The CBA reports that over the last year, the rate of fraud committed against merchant customers has fallen by more than 15%, from 55.9 cents per $1,000 for the April to June quarter in 2019, to 47.3 cents per $1,000 for the same period in 2020.
And the bank notes that this trend is supported by recent data from the industry body Australian Payments Network (AusPayNet), which shows overall card fraud fell from $528.8 million in FY19 to $447.2 million in FY20.
The CBA also says the drop has come despite a significant increase in the volume and value of online payments since the beginning of the COVID-19 pandemic earlier this year.
According to the bank’s report, recent consumer spend data for CommBank credit and debit cards show total online spend is up in excess of 20 per cent over August to October 2020, compared to the same period last year.
The data also shows online spend across retail merchants is up close to 100% compared to last year, andwith more people staying at home, online spending on household retail goods – including furniture and appliances – experienced strong growth in 2020, as CBA customers spent more online to enhance their home offices and living spaces.
CBA’s General Manager of Merchant Solutions, Sam Itzcovitz, said the reduction in fraud is very encouraging but warned against complacency.
“It’s promising to see fraud rates decline, but we know all businesses are still susceptible to fraud in this increasingly online world. It’s going to be a busy shopping season for many of our small business customers, and possibly a bit of a learning curve for those who accelerated their transition to online payments this past year,” he said.
“Merchants need to transition online smartly, and this means safely and securely. Fraud protection is an essential part of running a business online, over the phone or in-store.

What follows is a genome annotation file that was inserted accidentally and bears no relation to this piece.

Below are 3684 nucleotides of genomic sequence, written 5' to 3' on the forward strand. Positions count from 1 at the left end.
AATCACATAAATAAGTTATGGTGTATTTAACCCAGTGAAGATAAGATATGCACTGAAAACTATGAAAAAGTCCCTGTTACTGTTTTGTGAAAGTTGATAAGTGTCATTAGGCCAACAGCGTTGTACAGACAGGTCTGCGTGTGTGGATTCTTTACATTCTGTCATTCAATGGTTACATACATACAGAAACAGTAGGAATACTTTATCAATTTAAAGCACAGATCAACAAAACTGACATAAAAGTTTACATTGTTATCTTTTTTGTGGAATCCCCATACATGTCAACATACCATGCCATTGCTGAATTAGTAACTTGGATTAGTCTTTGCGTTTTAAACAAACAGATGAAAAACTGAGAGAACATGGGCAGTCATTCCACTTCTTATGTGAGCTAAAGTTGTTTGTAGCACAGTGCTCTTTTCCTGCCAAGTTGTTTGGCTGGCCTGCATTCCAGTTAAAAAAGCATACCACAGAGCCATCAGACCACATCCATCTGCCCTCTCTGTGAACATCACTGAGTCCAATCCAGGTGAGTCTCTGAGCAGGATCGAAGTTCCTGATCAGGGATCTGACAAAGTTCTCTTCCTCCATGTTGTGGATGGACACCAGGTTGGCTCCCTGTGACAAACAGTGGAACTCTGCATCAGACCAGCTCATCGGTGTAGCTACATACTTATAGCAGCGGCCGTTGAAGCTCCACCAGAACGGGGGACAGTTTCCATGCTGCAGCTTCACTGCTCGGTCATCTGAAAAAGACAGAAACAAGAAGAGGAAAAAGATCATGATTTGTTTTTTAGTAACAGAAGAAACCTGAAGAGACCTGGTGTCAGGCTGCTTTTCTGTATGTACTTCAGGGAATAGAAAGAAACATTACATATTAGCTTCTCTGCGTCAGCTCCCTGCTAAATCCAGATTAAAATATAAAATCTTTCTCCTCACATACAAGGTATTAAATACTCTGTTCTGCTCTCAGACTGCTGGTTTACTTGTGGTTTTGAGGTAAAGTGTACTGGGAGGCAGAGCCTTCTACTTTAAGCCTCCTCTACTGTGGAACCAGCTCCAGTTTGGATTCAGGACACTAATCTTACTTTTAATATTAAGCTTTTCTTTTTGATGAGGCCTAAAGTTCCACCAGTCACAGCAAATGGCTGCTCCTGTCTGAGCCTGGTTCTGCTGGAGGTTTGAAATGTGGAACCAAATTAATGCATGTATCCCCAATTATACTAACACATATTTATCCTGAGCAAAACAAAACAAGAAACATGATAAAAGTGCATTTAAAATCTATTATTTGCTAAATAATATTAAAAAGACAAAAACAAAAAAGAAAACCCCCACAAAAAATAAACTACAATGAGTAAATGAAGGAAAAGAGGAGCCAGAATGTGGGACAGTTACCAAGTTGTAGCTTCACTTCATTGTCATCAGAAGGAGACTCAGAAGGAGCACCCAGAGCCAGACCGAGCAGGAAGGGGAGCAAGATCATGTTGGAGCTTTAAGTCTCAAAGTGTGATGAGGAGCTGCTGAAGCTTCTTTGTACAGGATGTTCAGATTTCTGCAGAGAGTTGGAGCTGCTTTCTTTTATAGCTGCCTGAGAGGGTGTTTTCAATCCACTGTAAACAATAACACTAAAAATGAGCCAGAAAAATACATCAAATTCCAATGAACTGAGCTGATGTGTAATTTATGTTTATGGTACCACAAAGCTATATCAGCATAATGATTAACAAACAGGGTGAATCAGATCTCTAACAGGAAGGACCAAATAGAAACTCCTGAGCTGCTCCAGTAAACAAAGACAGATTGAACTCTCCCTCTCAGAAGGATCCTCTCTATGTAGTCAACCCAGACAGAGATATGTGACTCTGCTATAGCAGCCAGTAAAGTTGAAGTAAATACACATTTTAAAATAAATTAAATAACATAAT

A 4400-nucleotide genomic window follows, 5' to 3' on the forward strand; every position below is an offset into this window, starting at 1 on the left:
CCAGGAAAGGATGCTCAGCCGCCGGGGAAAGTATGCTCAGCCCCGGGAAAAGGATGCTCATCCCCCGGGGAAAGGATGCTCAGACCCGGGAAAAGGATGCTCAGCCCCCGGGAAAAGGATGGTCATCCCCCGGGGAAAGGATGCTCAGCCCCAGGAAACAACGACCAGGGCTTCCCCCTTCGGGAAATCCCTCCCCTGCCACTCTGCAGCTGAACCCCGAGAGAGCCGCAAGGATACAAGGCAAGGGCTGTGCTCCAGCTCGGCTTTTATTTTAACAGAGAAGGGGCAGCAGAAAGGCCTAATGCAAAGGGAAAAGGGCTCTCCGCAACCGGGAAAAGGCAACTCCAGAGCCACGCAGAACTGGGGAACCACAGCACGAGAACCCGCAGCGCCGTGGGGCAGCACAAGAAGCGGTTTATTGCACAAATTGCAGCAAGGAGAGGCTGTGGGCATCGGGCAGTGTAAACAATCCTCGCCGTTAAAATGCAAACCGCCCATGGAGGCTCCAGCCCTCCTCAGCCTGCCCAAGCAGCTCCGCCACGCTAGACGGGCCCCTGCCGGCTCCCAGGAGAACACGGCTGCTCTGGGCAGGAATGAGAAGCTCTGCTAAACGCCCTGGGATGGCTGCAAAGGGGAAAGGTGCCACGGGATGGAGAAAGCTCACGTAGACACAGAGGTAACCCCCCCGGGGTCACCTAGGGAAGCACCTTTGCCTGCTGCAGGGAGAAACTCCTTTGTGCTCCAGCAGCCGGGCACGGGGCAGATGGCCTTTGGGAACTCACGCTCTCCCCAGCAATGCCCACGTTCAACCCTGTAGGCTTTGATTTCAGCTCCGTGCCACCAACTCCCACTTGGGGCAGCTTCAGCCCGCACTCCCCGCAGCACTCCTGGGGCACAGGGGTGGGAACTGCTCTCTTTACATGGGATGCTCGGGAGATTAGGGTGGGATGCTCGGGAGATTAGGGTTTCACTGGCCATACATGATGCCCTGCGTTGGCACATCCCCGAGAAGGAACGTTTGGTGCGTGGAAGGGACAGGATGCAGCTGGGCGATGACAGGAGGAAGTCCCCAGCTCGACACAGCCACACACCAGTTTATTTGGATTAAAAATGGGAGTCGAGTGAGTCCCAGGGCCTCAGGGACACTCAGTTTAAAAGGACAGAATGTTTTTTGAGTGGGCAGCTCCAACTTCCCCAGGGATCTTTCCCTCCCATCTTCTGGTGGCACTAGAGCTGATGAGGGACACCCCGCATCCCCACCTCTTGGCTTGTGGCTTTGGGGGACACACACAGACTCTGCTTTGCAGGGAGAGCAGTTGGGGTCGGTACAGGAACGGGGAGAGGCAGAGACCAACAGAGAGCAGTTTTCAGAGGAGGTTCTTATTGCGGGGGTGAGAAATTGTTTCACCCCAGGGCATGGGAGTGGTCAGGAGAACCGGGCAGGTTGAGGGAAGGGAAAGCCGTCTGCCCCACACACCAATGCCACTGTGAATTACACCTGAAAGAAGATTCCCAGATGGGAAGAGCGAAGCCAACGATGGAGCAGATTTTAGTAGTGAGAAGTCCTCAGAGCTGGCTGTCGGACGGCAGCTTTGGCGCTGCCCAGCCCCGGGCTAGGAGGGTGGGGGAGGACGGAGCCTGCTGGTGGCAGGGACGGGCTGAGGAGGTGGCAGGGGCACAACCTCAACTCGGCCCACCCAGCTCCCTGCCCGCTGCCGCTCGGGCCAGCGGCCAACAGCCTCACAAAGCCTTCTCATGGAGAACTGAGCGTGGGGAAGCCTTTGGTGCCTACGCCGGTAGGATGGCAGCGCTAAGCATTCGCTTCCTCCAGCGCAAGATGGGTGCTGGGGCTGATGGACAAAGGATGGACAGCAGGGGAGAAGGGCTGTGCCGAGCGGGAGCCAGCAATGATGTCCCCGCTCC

“It’s particularly important for small businesses, as they may be unable to easily weather the consequences of fraud, such as data and network recovery costs, fines, and reputational damage.
“We encourage all small businesses to ensure they have the right fraud protections in place to be able to have a very merry sales season.”
According to the CBA, one of the leading types of merchant fraud involves Card Not Present transactions, where a fraud is committed without the actual card – for example, when someone uses stolen card details to make a purchase online or over the phone.
“According to AusPayNet, Card Not Present Fraud accounted for 87.7% of all card fraud in the 12 months to 30 June 2020. Other prominent types of merchant fraud include account takeovers, first party disputes where the cardholder reports fraud when they actually did authorise the transaction, and scams directly targeting the merchant,” Itzcovitz says.
“These sorts of scams against merchants can be hard to spot, so it’s important merchants take the time to understand how they could potentially be defrauded, and what they should do to reduce that risk.”
The CBA has a list of tips for businesses to protect their business during the festive season - and all year round:
- Educate your staff about fraud – this could include guidance on password security or email payment fraud. Check out CBA’s free cyber security eLearning for business owners and their staff.
- Not all transactions are created equal – Understand the risks of different types of transactions. The way your business processes and accepts a transaction can carry a higher level of risk than others. Remember that you are liable for manually keyed transactions.
- Learn how to spot refund fraud – knowing some of the warning signs and establishing processes around refund fraud is key to protecting your business. This can include allowing only a small group of staff to process high value refunds and always double check the original transaction card or receipts to ensure refunds are only processed to the purchasing card.
- Remain vigilant with in-store transactions – When taking a payment in store, there are a few steps you and your employees should take to ensure the card and owner are genuine, and that your payment terminal is secure. For example, always maintain control of your terminal to ensure a customer is not changing the transaction or manually keying in a stolen card number.
For more information on the CBA's merchant security measures, click here.